By Catherine Wagley
By Channing Sargent
By L.A. Weekly critics
By Amanda Lewis
By Catherine Wagley
By Carol Cheh
By Keegan Hamilton
By Bill Raden
On the last page of The Fellowship: The Untold Story of Frank Lloyd Wright & the Taliesin Fellowship, we are told that without the Greco-Armenian mystic Georgi Gurdjieff, there “very likely” would have been no Fallingwater, no Johnson Wax building, no Guggenheim Museum. This claim is bold, and something new. Frank Lloyd Wright was many things — unkind and uncaring toward his children, violent and abusive of his wives, relentlessly egotistical among his peers and apprentices, profligate and exploitative — but he was no stooge. The teachings of an occultist who happened to be his third wife’s guru had as little to do with the 20th-century icons he produced as they had to do with his own, homegrown monomania. Despite page after page of attempts to link America’s greatest architect to the Montenegro-born, self-proclaimed healer, it becomes obvious that Wright wasn’t taken in by the muddle of Buddhism and Sufism that Gurdjieff promoted at his Institute for the Harmonious Development of Man, in Paris.
Roger Friedland and Harold Zellman, the authors of this long, ramshackle discourse on the seamy side of Frank Lloyd Wright and his Taliesin Fellowship, themselves provide sufficient proof to contradict their own final assertion. In 1950, Wright’s wife, Olgivanna, and their daughter, Iovanna, urged all the apprentices at Taliesin to read Gurdjieff’s ?All and Everything. The architect, ever imperious, “countered by buying an entire carton of his own American philosopher-sage Ralph Waldo Emerson’s writings and giving them out to the apprentices.” He then declared that Emerson would be “obligatory” reading at the Fellowship. How refreshing, and a fitting anodyne — except that this recital of Wright’s clearheadedness is colored black by the authors’ equation of Emerson’s followers to Gurdjieff’s. Which is a sneaky way of bolstering their point: Frank Lloyd Wright was under the sway . . . of someone.
Alas, the authors are stuck in a trap of their own making. The Fellowship is an intriguing slog because it is about a genuinely fascinating cult figure: Frank Lloyd Wright. Dozens of his apprentices traipse through the book, forming lifelong devotions to Wright — devotions that he almost never reciprocates. Why did they become and remain his partisans, his boys, as he called them? Why did they sacrifice their own talent and happiness to slave away in Wright’s studio, their ambitions stunted, their ideas crushed? Why did they literally wait on him, hand and foot, as cooks and carpenters, chauffeurs and secretaries — paying him tuition for the privilege?
His son, Lloyd, a talented architect, wrote to his father, saying that the fellowship “is in fact and principle a very sorry business all around. And the sorriest part of it is the feudal business of your students. That will make them ashamed of themselves and you if they think and have any perspective and if they don’t they will go thru life . . . as cowards and fools. God help your school if this is what it turns out. You wonder why your pupils are such washouts.” Every word of this assessment is true, yet Wright carried on unscathed. “He lived from first to last like a god: one who acts but is not acted upon,” Lewis Mumford said, and he too was right.
Mumford, who was Wright’s early champion and oftentimes friend (he persuaded Philip Johnson and Henry-Russell Hitchcock to include Wright in the Museum of Modern Art’s seminal 1932 exhibit, “The International Style”), said he possessed “the insolence of his genius.” Like it or not — and he was more than occasionally unlikable — Frank Lloyd Wright was one of those protean 19th-century figures able to tower over the 20th century. Goethe’s model of the self-taught man who remakes the world reverberated continuously in Wright’s mind. Beethoven’s symphonies rang in his ears as he drew his buildings. Ruskin’s sense of beauty limned his own. Wright was also a born huckster, in a line of great American con artists stretching from Benjamin Franklin to Mark Twain. He shared their uncanny instinct for deception, for making up a persona who was strictly for public consumption.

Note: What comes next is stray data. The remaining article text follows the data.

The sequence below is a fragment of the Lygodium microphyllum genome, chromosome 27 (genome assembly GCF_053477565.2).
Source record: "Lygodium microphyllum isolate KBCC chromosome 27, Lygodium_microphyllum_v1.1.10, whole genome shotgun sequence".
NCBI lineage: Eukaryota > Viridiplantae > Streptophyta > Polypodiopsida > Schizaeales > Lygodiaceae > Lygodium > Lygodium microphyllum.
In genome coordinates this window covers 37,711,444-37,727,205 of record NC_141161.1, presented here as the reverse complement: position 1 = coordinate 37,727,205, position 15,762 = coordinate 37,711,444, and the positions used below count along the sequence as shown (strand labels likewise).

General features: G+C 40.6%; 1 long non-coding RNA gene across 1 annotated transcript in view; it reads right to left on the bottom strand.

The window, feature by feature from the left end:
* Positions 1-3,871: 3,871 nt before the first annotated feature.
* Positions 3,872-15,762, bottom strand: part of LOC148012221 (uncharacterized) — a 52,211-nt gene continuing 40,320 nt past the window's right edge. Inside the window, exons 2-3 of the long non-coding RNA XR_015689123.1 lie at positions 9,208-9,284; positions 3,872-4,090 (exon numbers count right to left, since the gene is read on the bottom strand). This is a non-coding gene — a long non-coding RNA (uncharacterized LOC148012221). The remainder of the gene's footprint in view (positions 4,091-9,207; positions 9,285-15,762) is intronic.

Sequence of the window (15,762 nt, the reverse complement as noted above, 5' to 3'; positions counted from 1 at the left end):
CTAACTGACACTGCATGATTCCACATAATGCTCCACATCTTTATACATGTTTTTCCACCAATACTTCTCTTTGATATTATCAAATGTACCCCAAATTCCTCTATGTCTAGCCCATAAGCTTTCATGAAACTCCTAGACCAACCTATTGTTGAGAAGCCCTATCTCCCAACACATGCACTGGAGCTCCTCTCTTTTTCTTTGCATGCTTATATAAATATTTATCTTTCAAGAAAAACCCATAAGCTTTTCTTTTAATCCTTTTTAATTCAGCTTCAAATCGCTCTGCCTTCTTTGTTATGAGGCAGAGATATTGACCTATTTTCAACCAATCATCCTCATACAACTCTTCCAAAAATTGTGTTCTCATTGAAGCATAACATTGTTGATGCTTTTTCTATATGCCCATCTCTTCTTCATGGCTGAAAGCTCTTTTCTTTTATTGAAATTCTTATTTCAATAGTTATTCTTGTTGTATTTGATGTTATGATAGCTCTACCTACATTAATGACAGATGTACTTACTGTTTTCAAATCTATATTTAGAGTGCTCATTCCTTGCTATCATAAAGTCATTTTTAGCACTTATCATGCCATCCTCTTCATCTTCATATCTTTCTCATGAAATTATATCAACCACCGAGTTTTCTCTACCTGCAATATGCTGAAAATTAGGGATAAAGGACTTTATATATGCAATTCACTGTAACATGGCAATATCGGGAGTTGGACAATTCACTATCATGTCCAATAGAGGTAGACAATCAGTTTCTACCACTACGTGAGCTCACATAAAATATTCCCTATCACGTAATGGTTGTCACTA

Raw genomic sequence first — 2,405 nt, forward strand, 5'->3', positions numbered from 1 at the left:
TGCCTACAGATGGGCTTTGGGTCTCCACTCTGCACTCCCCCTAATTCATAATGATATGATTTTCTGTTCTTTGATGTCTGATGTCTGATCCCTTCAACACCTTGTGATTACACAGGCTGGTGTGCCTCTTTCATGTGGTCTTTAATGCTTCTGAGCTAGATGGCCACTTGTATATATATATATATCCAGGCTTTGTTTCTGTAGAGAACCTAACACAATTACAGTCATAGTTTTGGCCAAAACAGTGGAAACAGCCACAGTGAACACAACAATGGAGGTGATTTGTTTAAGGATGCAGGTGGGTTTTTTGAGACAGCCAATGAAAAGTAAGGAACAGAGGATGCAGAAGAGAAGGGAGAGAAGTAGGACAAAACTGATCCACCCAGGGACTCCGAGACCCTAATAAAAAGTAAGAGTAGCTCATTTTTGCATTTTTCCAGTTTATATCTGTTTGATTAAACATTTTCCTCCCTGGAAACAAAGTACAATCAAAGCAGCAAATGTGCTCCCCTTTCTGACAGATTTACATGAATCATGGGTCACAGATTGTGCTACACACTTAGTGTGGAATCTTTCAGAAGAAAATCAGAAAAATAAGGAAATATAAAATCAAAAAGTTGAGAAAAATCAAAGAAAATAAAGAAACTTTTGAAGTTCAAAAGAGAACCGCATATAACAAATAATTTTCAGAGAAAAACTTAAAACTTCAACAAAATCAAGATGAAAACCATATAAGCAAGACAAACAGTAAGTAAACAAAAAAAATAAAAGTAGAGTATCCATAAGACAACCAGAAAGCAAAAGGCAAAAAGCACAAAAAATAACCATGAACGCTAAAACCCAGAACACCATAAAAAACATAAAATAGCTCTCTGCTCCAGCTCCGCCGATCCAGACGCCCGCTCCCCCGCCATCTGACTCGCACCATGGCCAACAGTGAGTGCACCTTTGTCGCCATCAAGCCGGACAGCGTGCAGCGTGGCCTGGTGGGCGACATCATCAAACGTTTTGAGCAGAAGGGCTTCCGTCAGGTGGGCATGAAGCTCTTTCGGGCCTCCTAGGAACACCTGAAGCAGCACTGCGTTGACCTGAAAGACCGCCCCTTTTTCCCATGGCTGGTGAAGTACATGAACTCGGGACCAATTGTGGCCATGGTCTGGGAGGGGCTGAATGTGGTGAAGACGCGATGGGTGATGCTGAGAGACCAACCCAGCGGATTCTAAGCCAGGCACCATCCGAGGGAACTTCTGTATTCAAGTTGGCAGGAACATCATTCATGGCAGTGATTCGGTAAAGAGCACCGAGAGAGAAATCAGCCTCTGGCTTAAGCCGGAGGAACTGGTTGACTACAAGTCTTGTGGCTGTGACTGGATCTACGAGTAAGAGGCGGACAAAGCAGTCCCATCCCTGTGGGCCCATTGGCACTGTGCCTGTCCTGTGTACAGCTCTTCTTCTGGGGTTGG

The early tragedy of his life (his second wife and two of her children were axed to death after a servant set Taliesin aflame), his philandering, his illicit and bohemian lifestyle, were tabloid news. But these events were, for the most part, a sideshow. Architecture was the center of Wright’s life, and little else troubled or distracted him. Perhaps this is one of the marks of genius. Another is the ability to see your vision realized. Frank Lloyd Wright never backed down, never acceded to a client’s wishes. He was an absolutist, with unshakable faith in his designs. That was, arguably, his greatest gift, and he made it manifest any number of times in the face of powerful opposition.
So, at Fallingwater, he was warned against cantilevering the house over the rocks at Bear Run. More concrete, more steel, the engineers said. Wright persisted, persuading his client, Edgar Kaufmann Sr., to build Wright’s house Wright’s way. Fallingwater, of course, is an acknowledged (if crumbling) masterpiece; the second half of Wright’s career, which began after 20 years without a paying client, was launched from that precarious work out in the woods of southwestern Pennsylvania. At the Johnson Wax building, Wright was told by Racine officials that his inverted, cone-shaped columns would collapse, but he got his way by building a demonstration column and piling it high with sandbags and rocks far outweighing the proposed load, then, cane in hand, walking under the perilously overburdened column as if on a Sunday stroll. At the Guggenheim, he stuck to his unprecedented spiral, which pushed the limits of both conventional museum walls and concrete work, waiting nearly 13 years for the museum to begin construction.